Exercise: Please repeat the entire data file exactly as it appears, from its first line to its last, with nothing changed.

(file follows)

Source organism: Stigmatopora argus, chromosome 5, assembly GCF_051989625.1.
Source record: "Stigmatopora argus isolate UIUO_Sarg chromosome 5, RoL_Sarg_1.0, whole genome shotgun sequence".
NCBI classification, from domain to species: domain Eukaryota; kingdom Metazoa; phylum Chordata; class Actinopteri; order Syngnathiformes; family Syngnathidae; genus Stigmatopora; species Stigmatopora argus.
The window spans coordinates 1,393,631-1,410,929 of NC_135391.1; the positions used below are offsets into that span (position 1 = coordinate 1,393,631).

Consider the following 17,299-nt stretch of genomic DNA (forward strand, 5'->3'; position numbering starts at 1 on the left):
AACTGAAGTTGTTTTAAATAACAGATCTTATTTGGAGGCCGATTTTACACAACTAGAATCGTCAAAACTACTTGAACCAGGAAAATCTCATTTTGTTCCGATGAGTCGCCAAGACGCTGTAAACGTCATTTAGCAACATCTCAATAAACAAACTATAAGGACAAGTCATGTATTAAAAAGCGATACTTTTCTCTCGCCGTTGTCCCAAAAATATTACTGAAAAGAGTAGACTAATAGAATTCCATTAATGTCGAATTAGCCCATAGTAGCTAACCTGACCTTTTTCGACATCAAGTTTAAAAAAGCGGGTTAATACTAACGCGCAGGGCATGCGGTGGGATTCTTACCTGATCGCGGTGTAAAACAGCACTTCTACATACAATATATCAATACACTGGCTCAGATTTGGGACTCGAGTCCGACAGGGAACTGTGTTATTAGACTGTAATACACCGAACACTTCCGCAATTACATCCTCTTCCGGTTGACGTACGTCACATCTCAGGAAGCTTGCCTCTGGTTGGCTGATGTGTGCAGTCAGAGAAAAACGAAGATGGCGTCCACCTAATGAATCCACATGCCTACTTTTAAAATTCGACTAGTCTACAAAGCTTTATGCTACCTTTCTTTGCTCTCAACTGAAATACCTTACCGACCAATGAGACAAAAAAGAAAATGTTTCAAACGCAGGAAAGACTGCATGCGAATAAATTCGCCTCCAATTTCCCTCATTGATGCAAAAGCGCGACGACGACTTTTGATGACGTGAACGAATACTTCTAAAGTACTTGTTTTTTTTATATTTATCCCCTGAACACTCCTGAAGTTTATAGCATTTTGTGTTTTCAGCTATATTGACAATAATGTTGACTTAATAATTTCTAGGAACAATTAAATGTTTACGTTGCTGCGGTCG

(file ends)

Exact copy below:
Source organism: Stigmatopora argus, chromosome 5, assembly GCF_051989625.1.
Source record: "Stigmatopora argus isolate UIUO_Sarg chromosome 5, RoL_Sarg_1.0, whole genome shotgun sequence".
NCBI classification, from domain to species: domain Eukaryota; kingdom Metazoa; phylum Chordata; class Actinopteri; order Syngnathiformes; family Syngnathidae; genus Stigmatopora; species Stigmatopora argus.
The window spans coordinates 1,393,631-1,410,929 of NC_135391.1; the positions used below are offsets into that span (position 1 = coordinate 1,393,631).

Consider the following 17,299-nt stretch of genomic DNA (forward strand, 5'->3'; position numbering starts at 1 on the left):
AACTGAAGTTGTTTTAAATAACAGATCTTATTTGGAGGCCGATTTTACACAACTAGAATCGTCAAAACTACTTGAACCAGGAAAATCTCATTTTGTTCCGATGAGTCGCCAAGACGCTGTAAACGTCATTTAGCAACATCTCAATAAACAAACTATAAGGACAAGTCATGTATTAAAAAGCGATACTTTTCTCTCGCCGTTGTCCCAAAAATATTACTGAAAAGAGTAGACTAATAGAATTCCATTAATGTCGAATTAGCCCATAGTAGCTAACCTGACCTTTTTCGACATCAAGTTTAAAAAAGCGGGTTAATACTAACGCGCAGGGCATGCGGTGGGATTCTTACCTGATCGCGGTGTAAAACAGCACTTCTACATACAATATATCAATACACTGGCTCAGATTTGGGACTCGAGTCCGACAGGGAACTGTGTTATTAGACTGTAATACACCGAACACTTCCGCAATTACATCCTCTTCCGGTTGACGTACGTCACATCTCAGGAAGCTTGCCTCTGGTTGGCTGATGTGTGCAGTCAGAGAAAAACGAAGATGGCGTCCACCTAATGAATCCACATGCCTACTTTTAAAATTCGACTAGTCTACAAAGCTTTATGCTACCTTTCTTTGCTCTCAACTGAAATACCTTACCGACCAATGAGACAAAAAAGAAAATGTTTCAAACGCAGGAAAGACTGCATGCGAATAAATTCGCCTCCAATTTCCCTCATTGATGCAAAAGCGCGACGACGACTTTTGATGACGTGAACGAATACTTCTAAAGTACTTGTTTTTTTTATATTTATCCCCTGAACACTCCTGAAGTTTATAGCATTTTGTGTTTTCAGCTATATTGACAATAATGTTGACTTAATAATTTCTAGGAACAATTAAATGTTTACGTTGCTGCGGTCG